AnEducatedNegro (1372687) | more than 4 years ago | (#28367119)

i really wish we could close these stories out after an insightful post like yours. mod parent up. don't use cisco, dhcpd is freaking trivial. done and done. next


Re:Use the Unix/Linux boxes.... (1)

morgan_greywolf (835522) | more than 4 years ago | (#28368377)

Agreed. ISC dhcpd is so trivial to setup, and places hardly any load on the system at all, that I don't use why you wouldn't use it in that case. I've personally ran dhcpd servers serving 1,000 nodes or more without a lick of trouble running on old PCs that were just lying around. We had a couple of failover servers on each VLAN and ultimately we never had any DHCP downtime, ever. Well, actually we did once, but that's because the POS Cisco switch the DHCP servers were plugged into totally failed for reasons we were never able to ascertain, other than the fact the hardware simply didn't work anymore. :)

dhcp on different vlans (0)

Anonymous Coward | more than 4 years ago | (#28366963)

If its cisco equipment- yes, you should be able to maintain different vlans and serve dhcp independently inside each vlan.

You need Cisco gear (3, Interesting)

Anonymous Coward | more than 4 years ago | (#28367021)

You need to use DHCP snooping to block rogue DHCP servers and block packets with forged MAC addresses on untrusted interfaces

You need IP source guard to block forced IP addresses on untrusted interfaces

Otherwise, you are at risk of DOS and/or compromise from malicious users, and at risk of instability and insanity caused by users who plug a rogue DHCP server (even something as simple as the LAN side of a Linksys gateway) into your gear.

Re:You need Cisco gear (1, Interesting)

Anonymous Coward | more than 4 years ago | (#28367103)

You can do this with Procurve too... and Enterasys.

Don't be a crony ;)

Re:You need Cisco gear (1)

solevita (967690) | more than 4 years ago | (#28367485)

HP Procurve equipment supports both DHCP helper addresses and DHCP snooping. So yes, you need to do it properly, but you can do it properly (and with a free lifetime warranty) without Cisco.

Re:You need Cisco gear (1)

Bigjeff5 (1143585) | more than 4 years ago | (#28369237)

Why the hell should he buy new equipment? He's already got Cisco, and Cisco does it.

Man, do you normally buy new gear that does exactly what your current gear does, just because the new gear has a cheaper price tag on it? What a complete waste of money.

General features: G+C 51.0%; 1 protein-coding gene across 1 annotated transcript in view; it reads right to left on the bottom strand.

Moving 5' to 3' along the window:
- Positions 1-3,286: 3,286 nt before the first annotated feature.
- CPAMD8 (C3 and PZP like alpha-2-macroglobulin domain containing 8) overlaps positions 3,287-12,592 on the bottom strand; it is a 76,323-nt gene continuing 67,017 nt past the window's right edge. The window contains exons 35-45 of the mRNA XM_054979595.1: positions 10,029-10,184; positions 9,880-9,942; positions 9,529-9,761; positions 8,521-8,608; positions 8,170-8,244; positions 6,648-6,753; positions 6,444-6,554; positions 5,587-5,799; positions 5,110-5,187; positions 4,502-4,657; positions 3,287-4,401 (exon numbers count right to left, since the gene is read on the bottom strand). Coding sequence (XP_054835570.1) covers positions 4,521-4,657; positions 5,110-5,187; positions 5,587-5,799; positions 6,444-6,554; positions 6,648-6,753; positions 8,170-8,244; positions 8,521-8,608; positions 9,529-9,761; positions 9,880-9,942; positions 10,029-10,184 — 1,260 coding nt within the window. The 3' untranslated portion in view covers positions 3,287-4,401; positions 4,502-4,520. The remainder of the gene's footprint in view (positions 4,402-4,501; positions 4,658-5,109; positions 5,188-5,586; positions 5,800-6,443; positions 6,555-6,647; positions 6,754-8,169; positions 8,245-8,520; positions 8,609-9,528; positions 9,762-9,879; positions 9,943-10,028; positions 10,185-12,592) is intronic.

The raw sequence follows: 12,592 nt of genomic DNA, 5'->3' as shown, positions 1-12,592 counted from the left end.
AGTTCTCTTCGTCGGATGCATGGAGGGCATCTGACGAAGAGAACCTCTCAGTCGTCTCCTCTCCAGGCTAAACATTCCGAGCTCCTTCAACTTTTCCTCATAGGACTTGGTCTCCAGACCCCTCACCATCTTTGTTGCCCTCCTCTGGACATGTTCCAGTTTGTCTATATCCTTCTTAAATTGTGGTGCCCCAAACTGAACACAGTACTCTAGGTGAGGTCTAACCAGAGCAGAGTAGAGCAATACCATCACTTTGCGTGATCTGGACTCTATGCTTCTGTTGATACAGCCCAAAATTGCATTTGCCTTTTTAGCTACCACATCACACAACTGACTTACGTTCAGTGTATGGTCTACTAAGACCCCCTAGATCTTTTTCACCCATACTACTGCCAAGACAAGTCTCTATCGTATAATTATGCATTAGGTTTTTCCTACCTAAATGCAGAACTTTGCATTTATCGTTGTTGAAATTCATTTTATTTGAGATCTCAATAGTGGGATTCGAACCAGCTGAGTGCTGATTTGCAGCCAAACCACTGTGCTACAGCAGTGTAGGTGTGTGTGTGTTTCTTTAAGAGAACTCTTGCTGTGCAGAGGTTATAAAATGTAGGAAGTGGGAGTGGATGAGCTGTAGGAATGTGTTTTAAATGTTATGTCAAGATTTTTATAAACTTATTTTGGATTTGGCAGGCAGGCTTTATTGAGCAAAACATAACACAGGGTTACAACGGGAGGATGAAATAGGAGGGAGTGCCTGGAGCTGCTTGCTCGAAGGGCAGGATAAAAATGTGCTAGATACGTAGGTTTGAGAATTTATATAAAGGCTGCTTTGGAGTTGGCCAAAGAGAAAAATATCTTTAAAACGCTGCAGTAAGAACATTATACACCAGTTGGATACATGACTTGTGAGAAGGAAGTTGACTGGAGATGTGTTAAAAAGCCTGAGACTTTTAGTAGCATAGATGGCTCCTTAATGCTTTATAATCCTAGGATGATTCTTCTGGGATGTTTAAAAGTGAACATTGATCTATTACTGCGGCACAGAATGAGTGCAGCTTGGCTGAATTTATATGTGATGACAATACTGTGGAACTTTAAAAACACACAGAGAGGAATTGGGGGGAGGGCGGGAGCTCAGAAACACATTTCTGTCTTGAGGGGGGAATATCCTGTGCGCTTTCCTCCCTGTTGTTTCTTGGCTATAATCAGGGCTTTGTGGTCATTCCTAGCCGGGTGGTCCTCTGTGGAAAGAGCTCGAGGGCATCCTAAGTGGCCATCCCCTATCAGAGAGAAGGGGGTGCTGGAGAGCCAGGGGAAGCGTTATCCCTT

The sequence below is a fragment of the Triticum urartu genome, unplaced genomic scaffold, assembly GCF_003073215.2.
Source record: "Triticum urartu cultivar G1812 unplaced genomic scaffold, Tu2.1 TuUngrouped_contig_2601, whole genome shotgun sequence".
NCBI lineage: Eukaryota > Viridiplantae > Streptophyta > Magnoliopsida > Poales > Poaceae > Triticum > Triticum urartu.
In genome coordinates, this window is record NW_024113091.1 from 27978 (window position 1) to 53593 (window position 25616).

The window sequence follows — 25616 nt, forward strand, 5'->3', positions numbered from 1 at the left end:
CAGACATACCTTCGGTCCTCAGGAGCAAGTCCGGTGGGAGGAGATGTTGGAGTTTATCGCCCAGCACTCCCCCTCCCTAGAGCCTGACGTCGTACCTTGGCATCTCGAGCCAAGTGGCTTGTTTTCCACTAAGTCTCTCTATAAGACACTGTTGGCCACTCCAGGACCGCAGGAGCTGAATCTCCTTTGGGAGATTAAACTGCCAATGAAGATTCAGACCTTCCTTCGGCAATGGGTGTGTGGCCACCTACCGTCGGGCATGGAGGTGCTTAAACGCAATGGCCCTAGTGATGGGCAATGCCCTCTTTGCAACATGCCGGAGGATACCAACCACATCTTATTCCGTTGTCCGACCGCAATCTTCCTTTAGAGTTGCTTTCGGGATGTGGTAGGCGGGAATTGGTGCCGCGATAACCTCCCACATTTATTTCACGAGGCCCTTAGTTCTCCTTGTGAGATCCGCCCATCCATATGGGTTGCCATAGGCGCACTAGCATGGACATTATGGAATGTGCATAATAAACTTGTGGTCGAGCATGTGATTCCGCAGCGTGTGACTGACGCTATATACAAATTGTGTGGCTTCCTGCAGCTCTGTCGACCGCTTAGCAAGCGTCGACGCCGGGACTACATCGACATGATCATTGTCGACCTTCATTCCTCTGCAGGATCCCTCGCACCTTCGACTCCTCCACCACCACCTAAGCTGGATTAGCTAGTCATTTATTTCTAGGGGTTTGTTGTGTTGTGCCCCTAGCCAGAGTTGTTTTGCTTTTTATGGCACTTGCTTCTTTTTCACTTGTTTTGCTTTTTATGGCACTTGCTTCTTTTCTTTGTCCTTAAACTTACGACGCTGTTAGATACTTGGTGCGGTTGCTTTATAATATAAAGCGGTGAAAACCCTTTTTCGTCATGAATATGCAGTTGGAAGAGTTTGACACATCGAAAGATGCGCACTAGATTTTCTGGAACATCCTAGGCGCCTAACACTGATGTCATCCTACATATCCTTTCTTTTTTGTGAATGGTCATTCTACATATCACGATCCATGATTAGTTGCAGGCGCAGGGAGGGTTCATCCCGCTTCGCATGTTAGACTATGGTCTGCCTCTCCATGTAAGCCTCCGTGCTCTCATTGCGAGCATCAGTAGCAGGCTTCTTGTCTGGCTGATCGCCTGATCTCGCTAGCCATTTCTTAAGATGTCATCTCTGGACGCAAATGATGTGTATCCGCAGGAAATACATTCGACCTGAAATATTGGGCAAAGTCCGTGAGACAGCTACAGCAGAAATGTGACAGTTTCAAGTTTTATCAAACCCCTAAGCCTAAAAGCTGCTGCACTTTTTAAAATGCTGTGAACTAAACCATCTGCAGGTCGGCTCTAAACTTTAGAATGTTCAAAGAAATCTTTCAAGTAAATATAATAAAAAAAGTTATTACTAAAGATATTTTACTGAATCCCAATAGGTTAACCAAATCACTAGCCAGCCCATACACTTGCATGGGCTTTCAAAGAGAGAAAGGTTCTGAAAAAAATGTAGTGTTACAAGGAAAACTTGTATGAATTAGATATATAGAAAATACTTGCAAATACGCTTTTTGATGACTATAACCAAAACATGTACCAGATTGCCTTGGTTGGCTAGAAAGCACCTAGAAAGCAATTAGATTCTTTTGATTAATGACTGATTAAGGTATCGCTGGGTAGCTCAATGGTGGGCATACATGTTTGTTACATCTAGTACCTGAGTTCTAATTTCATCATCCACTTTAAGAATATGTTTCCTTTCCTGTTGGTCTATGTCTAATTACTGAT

You sound like a project manager for my company, only they usually go from less expensive perfectly capable current equipment to more expensive less capable new equipment.
PM: "We need "
Engineer: "Why?"
PM: "Because, it does X, Y, and Z, and we need that!"
E: "But already does X, Y, and Z, as well as G, E, and F. We wouldn't be operating without that."
PM: "We need it anyway, do it."

Re:You need Cisco gear (1)

Bigjeff5 (1143585) | more than 4 years ago | (#28369259)

Damn my lack of previewing!!

The missing information is, from top to bottom:
"new expensive product A"
"older currently installed less expensive but more functional product B"

Kudos if you find where the second goes, it might not be blatantly obvious at first. ;)

Re:You need Cisco gear (0)

Anonymous Coward | more than 4 years ago | (#28374713)

I think you missed the point..... The parent said "You need Cisco Gear", the replies were "no you don't"...

Re:You need Cisco gear (0)

Anonymous Coward | more than 4 years ago | (#28371789)

Geez, what a fucking jackass you are. The GP made the claim in the subject of the post that "You need Cisco gear" which sounded more like a much more general claim about exclusivity of features, than addressing the original questioner's current equipment. So somebody just pointed out that these features to prevent DHCP DoSing are not exclusive to Cisco equipment.

Also, on another note, have you considered the PM might be getting kickbacks from someone in the supply chain of the new equipment. I can tell you if I had to put up with people like you working for me, it wouldn't make the decision to not indulge in such graft easier.

Re:You need Cisco gear (3, Insightful)

mysidia (191772) | more than 4 years ago | (#28367507)

That's not an absolute. You should use VLAN segmentation (and possibly private VLANs) to separate untrusted networks.

That way if there is a rogue DHCP server, its effects are isolated to the untrusted LAN it came from.

The L2 filtering features you are thinking of are actually inadequate to stop a sophisticated attacker, because those features can be defeated, or don't address all possible Layer 2 spoofing and traffic hijacking tricks.

Re:You need Cisco gear (1)

ET Admin (1579083) | more than 4 years ago | (#28368749)

Thanks for the tip. We require our customers to have their own routers, and so far our wireless devices have protected us from this. But I did learn the hard way that VMWare Server enables DHCP by default when initially installed.

Nice answer Slashdotters. (5, Insightful)

bluephone (200451) | more than 4 years ago | (#28367171)

To everyone who tagged this "domyjobforme", I hope every single one of you gets the same response the next time you ask for help doing you job. At least this guy had the sense to say, "Hey, there's a community of people that contains a multitude of experts in many fields, I bet someone might have some good suggestions." And guess what else? Maybe some readers will find the suggestions helpful too. Ask Slashdot is for questions that the general community might find interesting and helpful, not just one guy. It's not just about the submitter, and it's certainly not about your need to be snide to those who recognize their shortcomings and try to expand their base of knowledge.